We've almost had our fill of triumphant gold medal moments as the 2016 Olympics sprint to the finish on Sunday. We've certainly heard enough about Ryan Lochte. But we probably could never get enough of the heartwarming stories that have come out of Rio. One display of excellent sportsmanship between two women in the 5,000-m race is actually getting official recognition. Nikki Hamblin of New Zealand and American Abbey D'Agostino received the Pierre de Coubertin medal on Saturday for helping each other to complete the race, according to Olympic.org. The special medal is awarded for "selflessness and exemplary sportsmanship." The two fell during the first-round heat, when Hamblin tripped and D'Agostino ran into her. D'Agostino helped Hamblin up and they continued to run. But soon after that, D'Agostino stopped in pain, having torn a ligament in her knee. That's when Hamblin went back to help her and remained with her until D'Agostino encouraged the New Zealander to finish the race. They both completed it, and after filing a protest, they were allowed to compete in the final. “I’m so grateful for Abbey doing that (and making sure that I was okay),” Hamblin told reporters according to Yahoo Sports. “That girl is the Olympic spirit right there.”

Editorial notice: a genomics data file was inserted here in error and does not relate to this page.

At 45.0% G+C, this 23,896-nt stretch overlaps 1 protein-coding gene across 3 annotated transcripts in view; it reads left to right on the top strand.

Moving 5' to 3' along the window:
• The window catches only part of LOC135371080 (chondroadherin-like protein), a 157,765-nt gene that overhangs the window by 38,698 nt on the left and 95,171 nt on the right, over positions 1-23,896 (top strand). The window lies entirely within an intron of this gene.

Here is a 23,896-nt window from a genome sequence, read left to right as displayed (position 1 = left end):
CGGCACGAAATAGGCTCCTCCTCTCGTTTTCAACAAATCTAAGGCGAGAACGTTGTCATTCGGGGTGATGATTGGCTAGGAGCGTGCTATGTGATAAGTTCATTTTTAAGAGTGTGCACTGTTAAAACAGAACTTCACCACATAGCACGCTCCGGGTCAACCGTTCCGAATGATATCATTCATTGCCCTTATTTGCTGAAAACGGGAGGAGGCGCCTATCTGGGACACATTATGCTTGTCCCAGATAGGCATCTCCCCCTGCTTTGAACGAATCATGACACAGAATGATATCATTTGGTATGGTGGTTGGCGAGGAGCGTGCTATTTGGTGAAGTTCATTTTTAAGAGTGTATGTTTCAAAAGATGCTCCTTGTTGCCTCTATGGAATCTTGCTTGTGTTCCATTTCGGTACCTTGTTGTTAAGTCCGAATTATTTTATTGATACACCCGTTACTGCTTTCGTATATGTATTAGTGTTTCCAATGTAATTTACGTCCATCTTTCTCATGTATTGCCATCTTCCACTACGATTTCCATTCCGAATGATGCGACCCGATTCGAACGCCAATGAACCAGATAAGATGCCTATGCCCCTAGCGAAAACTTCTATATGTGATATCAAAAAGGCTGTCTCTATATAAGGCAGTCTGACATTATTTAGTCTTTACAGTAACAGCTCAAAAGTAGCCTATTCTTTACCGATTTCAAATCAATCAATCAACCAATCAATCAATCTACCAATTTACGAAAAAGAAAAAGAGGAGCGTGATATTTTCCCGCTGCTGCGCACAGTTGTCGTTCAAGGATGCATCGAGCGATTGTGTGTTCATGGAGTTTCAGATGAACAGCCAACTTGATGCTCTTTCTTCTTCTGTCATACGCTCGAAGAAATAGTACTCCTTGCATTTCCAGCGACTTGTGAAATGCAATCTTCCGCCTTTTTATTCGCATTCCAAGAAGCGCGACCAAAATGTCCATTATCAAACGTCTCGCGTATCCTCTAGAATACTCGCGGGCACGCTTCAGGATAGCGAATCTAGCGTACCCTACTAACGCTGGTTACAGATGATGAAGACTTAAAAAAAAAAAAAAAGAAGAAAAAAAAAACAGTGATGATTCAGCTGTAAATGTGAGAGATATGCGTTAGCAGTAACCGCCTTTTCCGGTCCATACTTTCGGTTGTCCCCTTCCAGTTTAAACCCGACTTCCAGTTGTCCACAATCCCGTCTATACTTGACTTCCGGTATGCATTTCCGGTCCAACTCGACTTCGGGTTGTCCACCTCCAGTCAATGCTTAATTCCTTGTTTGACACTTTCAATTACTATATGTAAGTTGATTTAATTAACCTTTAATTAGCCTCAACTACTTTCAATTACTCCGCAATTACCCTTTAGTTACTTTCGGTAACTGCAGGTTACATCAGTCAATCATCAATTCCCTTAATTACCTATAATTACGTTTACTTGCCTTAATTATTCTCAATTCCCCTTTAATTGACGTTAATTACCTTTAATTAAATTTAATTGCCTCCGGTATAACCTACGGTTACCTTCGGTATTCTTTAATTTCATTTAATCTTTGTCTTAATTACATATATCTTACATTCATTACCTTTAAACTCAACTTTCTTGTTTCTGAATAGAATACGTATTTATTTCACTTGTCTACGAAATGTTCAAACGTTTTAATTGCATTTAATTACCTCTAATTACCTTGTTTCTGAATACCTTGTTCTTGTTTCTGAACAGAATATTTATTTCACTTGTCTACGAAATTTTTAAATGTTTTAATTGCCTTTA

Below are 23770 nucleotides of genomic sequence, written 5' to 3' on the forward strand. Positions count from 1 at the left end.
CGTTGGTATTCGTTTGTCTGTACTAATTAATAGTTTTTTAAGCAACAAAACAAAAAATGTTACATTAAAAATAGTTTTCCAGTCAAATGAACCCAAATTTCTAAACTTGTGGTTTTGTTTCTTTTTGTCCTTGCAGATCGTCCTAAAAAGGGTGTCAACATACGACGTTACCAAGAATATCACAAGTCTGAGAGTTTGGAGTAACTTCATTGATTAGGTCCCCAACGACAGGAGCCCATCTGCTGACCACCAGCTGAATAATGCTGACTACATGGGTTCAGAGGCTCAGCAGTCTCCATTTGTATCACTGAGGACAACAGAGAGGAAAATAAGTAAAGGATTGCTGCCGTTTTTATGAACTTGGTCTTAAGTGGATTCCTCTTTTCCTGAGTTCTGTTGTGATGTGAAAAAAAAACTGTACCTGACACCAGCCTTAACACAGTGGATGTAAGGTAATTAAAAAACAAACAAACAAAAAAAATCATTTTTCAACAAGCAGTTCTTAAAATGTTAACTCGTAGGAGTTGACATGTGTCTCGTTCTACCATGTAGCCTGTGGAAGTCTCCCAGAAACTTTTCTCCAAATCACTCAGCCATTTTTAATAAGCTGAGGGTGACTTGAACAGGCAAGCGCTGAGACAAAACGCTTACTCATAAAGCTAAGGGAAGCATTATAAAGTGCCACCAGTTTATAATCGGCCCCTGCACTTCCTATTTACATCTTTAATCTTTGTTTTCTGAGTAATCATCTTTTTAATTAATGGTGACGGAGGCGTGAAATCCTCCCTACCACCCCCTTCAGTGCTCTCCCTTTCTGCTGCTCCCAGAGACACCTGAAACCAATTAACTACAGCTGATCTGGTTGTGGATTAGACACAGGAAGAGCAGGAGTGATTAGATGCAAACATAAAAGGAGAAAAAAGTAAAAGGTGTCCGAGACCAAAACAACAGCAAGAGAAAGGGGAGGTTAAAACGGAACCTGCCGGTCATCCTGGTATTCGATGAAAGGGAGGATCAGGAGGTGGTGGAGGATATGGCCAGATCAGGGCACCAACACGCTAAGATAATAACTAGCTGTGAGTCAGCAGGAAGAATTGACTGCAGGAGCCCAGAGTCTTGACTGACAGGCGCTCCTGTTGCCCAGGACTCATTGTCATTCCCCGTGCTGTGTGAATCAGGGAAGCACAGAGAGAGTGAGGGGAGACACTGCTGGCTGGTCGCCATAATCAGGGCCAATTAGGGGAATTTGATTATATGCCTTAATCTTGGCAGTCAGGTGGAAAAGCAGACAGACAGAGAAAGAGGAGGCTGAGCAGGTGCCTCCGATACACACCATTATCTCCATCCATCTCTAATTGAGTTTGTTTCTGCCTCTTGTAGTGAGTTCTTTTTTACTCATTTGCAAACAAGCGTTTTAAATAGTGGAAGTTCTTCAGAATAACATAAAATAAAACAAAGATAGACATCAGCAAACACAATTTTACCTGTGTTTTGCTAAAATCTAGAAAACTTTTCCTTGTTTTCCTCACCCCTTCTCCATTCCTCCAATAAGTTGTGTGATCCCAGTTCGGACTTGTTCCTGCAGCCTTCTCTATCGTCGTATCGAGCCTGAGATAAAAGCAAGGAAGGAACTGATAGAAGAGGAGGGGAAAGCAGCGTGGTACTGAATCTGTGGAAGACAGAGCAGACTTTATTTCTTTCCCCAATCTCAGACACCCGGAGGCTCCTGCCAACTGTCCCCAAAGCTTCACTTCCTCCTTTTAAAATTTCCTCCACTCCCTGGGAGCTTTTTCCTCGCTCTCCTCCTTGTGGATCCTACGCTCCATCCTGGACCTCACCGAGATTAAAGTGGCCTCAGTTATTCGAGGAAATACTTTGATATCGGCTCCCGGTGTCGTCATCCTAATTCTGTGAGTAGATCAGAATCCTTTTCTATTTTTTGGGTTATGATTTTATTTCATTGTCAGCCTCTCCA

Though neither placed very high in that second race, they can now count themselves in an even more elite group. Only 17 other athletes have received the Pierre de Coubertin medal before them. "The D’Agostino and Hamblin story is one of humanity and sacrifice which has already captured the hearts of people across the globe," the International Fair Play Committee said in a statement.